För ett tag sedan fick jag kontakt med Anders på Originalmedia. De är ett göteborgsbaserat film-produktionsbolag som fokuserar på att göra dokumentär och informationsfilmer. De hade haft lite otur med ombyggnaden av sin webb. Det hade blivit pannkaka helt enkelt.
Jag visste direkt att jag ville visa en stor video på förstasidan. Det är så roligt med projekt där det finns fina bra material att utgå ifrån. Vi jobbade fram och sjösatte en WordPress-lösning.
Nu finns det två nya episoder i Slipstream Traces! Traces är en videoserie där Slipstreamåkarna utforskar nya delar av världen att åka på. Tidigare avsnitt har varit från den Norska landsbygden, Portugal och Sardinien. I år är det Barcelona!
Jag har varit kreativ projektledare och stillbildsfotograf för både årets Barcelona-videos och förra året på Sardinien.
I’ve just defeated a problem I had with Youtube not accepting my videos encoded with Handbrake.
I usually encode videos using the High Profile preset in Handbrake but for some reason Youtube wasn’t very happy with that. It uploaded fine but after converting it it only displayed the first 30 seconds of my video. And that in fast forward speed. Not what I wanted.
By default Handbrake use the x264 encoder. If you select FFmpeg in the Video tab it works fines. I also increased the quality to QP:5 which seems to be ok for Youtube.
Yesterday I needed to find a simple and robust solutions for recording a screencast. It turned out to be not as easy as I thought.
To get a similar workflow as with my other video editing I wanted it to work like this:
Record a 1280 x 720 section from my screen to a high quality format
Open and edit the recorded file in Sony Vegas Platinum 8
Render it from Vegas to a lossless format
Re-render it using HandBrake
Upload the file to Youtube
Record with CamStudio
I started out with the latest beta of CamStudio. It a nice, simple and easy tool that does what I need.
My first attempt was to save an AVI file with the included Microsoft Video 1 codec. The quality was pretty low so I tried to use the CamStudioCodec (from their web site). I got a nice looking AVI. However Vegas didn’t really like this file. It worked, but it was very slow.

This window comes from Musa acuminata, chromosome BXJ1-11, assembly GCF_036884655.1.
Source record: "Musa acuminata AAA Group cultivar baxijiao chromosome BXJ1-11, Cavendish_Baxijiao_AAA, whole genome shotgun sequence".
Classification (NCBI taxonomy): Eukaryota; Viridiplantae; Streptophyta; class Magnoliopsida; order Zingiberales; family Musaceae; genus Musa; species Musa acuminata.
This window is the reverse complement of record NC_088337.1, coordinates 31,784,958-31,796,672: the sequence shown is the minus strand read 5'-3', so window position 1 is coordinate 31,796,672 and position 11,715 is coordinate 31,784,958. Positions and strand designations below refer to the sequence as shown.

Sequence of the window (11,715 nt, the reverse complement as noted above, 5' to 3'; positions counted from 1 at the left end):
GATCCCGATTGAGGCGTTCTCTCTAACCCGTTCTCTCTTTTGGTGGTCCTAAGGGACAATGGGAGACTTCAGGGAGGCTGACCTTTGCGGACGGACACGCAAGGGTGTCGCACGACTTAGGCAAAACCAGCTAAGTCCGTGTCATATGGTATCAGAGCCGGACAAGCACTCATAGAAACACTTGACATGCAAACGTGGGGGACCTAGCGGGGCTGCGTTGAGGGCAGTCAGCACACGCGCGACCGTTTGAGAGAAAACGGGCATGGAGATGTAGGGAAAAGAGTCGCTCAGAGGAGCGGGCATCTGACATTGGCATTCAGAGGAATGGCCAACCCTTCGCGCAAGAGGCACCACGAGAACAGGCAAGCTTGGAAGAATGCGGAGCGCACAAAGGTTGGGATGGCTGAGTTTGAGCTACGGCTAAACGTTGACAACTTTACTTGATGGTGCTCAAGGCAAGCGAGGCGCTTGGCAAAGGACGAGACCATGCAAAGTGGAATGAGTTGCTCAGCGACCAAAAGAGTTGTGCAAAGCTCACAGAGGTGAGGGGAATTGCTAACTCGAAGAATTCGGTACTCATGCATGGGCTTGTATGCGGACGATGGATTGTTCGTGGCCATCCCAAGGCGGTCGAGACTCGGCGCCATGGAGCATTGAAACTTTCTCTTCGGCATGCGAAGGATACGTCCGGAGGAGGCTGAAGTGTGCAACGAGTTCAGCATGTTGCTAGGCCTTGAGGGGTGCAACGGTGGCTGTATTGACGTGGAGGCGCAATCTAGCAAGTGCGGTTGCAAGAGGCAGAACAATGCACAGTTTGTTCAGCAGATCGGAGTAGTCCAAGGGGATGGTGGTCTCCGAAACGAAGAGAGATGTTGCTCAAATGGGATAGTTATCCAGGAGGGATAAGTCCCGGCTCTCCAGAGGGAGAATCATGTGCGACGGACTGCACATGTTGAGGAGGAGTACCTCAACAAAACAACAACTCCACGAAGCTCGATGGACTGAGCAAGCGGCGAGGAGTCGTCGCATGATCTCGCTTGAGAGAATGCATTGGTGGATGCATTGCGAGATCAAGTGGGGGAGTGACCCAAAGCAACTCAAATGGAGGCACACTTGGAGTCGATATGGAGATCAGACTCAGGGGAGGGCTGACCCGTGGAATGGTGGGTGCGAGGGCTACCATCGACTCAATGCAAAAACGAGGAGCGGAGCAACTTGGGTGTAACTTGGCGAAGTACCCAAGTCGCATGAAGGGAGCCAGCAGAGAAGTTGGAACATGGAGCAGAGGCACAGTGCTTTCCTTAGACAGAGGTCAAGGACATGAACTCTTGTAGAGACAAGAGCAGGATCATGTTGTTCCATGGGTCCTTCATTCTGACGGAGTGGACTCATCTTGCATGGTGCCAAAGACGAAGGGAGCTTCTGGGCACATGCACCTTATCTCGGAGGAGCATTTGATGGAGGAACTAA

Then I tried to use the Huffyuv codec that I had installed recently when I optimized my HDV workflow. It created a BEAUTIFUL HUGE file that I could work with in Vegas. I edited the file, normalized the audio and rendered the video almost exactly the same way as I render all my other videos (described in my HDV workflow). I just lowered the resolution from 1440 x 1080 to 1280 x 720.
Re-render and upload to Youtube
I opened the file in HandBrake and selected the High Profile. I exported the file the same way as in my normal HDV workflow. It created a good looking file. I uploaded it to Youtube. Everything went smooth. Until I looked at the video on Youtube. It came out gray. No video at all. I made a test upload to Vimeo. No problems. I tried with different codecs and settings. Both in Handbrake, Vegas and CamStudio. All came out gray on Youtube.
I tried really hard to understand why this didn’t work but I couldn’t get it to work so I resorted to Avidemux. I opened the file in Avidemux. Selected the MPEG-4 ASP (Xvid) codec for video and MP3 for audio (I increased the quality on both). I exported the file and boom. It worked fine on Youtube.
I’m not sure what went wrong. Or why. And I ended up yet another tool in my belt. But I almost reached my goal of having similar workflows so I’m pleased.
I’ve just uploaded a bouldering video from our trip to Fontainebleau October 2010. Enjoy!
Fontainebleau is located about 60 km south of Paris. It is a well known bouldering area. I want to show how it is to climb there. You walk around in a beautiful forest all days. With many other people. Whole families are out in the forest. Having coffee. Playing with their kids. Seniors climbing harder than you ever will be able to. I love it so.
I’ve just gone trough some hoops to import a time lapse video made in Avidemux into my standard DV project in Sony Vegas. My first issue was to find a suitable video format and the second to get the size of the time lapse video to match the size of the DV format. I’ll go through all steps in an example project below. I’ll use a time lapse with 14 stills and a DV project (PAL, 720×576, 4:3) with one clip.
Sequence the filenames
Avidemux is a bit picky that the file names of the images are in a sequence. I use ReNamer to automatically serialize the images.
Making the time lapse video in Avidemux
Even though Sony Vegas can import still images I prefer Avidemux for my time lapses.